Our Restaurant Review Policy

Whether you’re a foodie or just a hungry traveler, a gastronome on a mission or a hearty eater on a moderate budget, eating out will be one of your most memorable adventures in France. The food and drink writing on this site is devoted to those adventures and to the characters that people them. We seek neither to sell the star system nor to tell you how to maintain a slim budget, and we prefer to leave the merely trendy to the merely trendy.

The editor or guest writers or contributors to France Revisited have personally tested, and in many cases retested, the establishments described here.

The personal nature of these choices will be clear to you as you read them. Along with the table, the dishes, the wine, the service, the atmosphere and the decor, what leads us to appreciate a place or dish or drink is the adventure and the experience of eating and drinking in various setting with various people, and sometimes alone.

Wherever we eat, it’s the people at your table who make or break the meal. Good company, even if that company is yourself, will save a bad meal, but a good meal rarely makes up for bad company—though good wine helps. That in mind, you will encounter here a smorgasbord of food-friendly co-testers in these reviews, from faithful sidekicks to notable professionals to curious travelers.

Some of these restaurant writings may even read as interviews as much as reviews—call them restaurant intereviews.

There are no “must eats” on the Paris restaurant scene or in the various regions of France, only wise, personal selections. The wise hungry traveler knows that there’s a time to spend more for quality and a time to spend less for character, a time when you want to luxuriate in the view from the high road and a time to sit down to hearty tradition, a time to go regional and a time to go foreign, a time for a brasserie and a time for a café, a time to make reservations and a time to carry bread and cheese to the park.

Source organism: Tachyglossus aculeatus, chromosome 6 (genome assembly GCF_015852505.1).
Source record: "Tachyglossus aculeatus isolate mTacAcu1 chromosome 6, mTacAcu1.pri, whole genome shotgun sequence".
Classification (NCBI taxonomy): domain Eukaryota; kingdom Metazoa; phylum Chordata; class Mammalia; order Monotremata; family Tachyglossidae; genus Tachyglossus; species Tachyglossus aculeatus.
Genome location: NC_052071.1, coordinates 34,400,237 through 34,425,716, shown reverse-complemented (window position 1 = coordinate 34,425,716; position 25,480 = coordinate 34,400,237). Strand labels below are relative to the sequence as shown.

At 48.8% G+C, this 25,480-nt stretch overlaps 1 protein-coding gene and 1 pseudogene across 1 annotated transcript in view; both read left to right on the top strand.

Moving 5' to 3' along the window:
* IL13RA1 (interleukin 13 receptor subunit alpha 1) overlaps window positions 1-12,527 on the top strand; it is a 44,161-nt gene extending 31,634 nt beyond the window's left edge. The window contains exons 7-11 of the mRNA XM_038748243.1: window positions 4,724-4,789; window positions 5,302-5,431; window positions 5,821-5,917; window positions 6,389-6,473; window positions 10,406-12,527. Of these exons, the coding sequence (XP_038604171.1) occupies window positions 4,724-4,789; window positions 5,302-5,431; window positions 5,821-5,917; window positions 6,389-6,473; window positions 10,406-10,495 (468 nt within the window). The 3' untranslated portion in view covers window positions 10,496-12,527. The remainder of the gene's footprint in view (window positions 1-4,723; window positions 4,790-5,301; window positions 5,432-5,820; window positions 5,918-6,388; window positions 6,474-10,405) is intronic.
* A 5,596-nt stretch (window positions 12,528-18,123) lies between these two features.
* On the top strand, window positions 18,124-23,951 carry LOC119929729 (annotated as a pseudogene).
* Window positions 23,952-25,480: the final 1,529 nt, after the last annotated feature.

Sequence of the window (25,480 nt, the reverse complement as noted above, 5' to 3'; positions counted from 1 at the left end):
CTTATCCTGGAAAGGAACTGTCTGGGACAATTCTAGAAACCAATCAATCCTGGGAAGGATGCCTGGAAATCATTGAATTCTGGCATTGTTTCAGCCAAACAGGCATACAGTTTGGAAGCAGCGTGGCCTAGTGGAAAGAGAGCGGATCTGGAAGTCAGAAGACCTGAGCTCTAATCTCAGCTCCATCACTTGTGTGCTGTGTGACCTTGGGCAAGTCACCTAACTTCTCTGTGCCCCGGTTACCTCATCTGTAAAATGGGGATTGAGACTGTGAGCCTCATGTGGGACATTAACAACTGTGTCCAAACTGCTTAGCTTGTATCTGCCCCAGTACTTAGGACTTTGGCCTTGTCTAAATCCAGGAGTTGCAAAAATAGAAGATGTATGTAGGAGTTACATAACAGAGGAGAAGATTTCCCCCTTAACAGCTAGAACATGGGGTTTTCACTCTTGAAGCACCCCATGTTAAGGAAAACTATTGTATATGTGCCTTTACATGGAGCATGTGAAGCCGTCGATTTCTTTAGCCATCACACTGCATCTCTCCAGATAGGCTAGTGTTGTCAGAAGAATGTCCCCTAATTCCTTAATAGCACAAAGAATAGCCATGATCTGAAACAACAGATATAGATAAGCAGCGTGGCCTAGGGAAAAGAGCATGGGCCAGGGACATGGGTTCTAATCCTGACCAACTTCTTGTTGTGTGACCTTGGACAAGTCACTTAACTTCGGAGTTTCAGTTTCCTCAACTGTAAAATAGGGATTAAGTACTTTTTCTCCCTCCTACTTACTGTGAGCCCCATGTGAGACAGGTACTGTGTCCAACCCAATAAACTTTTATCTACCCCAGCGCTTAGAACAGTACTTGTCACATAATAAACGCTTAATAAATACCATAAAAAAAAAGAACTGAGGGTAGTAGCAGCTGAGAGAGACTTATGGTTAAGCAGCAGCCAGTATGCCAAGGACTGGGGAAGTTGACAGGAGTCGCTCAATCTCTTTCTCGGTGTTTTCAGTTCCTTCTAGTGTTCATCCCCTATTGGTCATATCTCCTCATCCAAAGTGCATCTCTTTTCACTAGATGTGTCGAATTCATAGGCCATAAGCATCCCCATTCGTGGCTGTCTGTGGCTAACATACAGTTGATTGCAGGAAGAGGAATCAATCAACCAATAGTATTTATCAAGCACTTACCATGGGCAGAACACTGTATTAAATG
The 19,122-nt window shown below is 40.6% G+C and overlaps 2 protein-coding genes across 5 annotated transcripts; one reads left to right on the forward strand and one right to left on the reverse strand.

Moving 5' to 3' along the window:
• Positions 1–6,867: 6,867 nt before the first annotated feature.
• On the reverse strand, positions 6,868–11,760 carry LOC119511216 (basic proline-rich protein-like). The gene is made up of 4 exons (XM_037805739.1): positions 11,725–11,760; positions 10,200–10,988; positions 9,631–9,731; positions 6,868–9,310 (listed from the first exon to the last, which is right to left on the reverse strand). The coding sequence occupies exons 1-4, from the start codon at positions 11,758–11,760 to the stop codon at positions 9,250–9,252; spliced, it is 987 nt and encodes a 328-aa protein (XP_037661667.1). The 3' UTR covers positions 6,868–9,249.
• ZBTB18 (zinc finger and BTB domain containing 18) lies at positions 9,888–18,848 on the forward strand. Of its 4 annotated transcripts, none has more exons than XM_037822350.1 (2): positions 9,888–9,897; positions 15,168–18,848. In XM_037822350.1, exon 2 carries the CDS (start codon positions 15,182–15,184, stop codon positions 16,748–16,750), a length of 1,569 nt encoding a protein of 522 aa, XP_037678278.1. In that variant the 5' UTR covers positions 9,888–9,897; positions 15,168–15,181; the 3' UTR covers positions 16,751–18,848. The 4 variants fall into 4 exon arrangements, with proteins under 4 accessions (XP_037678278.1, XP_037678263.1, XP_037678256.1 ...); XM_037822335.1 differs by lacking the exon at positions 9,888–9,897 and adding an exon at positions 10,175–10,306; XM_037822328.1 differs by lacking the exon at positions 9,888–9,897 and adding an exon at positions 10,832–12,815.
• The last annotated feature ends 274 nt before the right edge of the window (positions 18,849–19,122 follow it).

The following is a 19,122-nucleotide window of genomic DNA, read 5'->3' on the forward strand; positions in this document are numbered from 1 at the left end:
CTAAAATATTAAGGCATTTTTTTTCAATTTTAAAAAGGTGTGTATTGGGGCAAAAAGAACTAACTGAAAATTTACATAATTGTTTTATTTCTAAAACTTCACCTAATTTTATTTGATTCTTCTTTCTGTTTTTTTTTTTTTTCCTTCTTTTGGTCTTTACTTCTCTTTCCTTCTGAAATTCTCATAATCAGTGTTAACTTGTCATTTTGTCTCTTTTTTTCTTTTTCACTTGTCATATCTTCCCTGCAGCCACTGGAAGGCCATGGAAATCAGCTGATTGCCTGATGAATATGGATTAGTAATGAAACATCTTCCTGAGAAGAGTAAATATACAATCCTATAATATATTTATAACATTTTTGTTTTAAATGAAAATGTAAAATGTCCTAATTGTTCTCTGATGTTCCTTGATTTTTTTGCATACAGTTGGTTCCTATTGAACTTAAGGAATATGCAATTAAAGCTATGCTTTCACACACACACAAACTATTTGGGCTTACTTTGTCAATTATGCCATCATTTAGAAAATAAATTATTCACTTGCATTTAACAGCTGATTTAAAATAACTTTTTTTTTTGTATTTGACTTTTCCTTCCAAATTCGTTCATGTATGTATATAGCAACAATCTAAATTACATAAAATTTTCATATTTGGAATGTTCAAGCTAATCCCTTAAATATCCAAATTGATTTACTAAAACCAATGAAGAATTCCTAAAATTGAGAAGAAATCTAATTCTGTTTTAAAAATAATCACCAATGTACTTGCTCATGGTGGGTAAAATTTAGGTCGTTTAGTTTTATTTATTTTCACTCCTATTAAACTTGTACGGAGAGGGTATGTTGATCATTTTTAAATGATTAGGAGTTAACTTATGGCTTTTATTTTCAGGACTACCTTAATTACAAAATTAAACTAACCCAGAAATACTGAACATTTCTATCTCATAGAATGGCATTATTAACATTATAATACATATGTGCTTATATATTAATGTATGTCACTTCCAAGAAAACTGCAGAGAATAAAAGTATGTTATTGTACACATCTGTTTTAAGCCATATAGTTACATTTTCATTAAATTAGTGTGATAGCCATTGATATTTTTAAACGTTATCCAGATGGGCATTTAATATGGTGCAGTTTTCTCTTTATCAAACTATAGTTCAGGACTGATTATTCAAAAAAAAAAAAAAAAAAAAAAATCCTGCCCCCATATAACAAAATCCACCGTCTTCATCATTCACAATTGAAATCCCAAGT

If you want what are generally considered the elite of French restaurants you need only head for the stars in the Michelin Red Guides, a major influence of the reputation of restaurants of haute cuisine in France. We love haute cuisine with the right company, on the right expense account. We highly recommend the experience and the luxuriance. However, you’re setting yourself up for disappointment if you choose a restaurant by its ratings or polling results, whatever guide you may be consulting.

More than any specific restaurants, it’s variety that we recommend. It isn’t where you should be eating in Paris that counts, but where you will find your personal blend of enjoyment and gratification, perhaps with a touch of adventure and discovery.

A sophisticated palate is a nice arm to have in your traveling arsenal, but eating out in France shouldn’t be approached as an intellectual exercise or some form of X-Game in which only the strongest stomachs survive. Instead, this adventure calls for exploring the rich variety of eating experiences available in France (and this is particularly true of Paris): outdoor markets, cafés, bistros, brasseries, cuisine bourgeoise (serving polished classics), regional cuisine, gastronomic restaurants, foreign restaurants, wine bistros, and wine bars. You’ll find that variety—and variety within that variety—among these reviews and intereviews.

We am a hopeful, optimistic reviewers. We hope that every restaurant we test will excite us in some way, that we can recommend it as a perfect place for romance, family, friends, celebration, negotiation, onion soup, duck, fish, apple pie, etc. So we enter each restaurant wanting to believe the promise that led us there in the first place—its situation, its menu, its décor, its name, an advertisement, my own previous meals there, suggestions of friends, acquaintances, strangers, chefs, restaurateurs or fellow restaurant writers. By the time we leave we want to feel that we’ve discovered (or rediscovered) something, even if what we’ve just (re)discovered has been known and written about for years.

Of course, that isn’t always the case, so don’t expect rave comments about every dish and drink mentioned here.

Add to these reviews and writings your companion(s) for the meals, your taste and mood at the time, and the hazards of dining out, and you come away with your own restaurant adventures in France.

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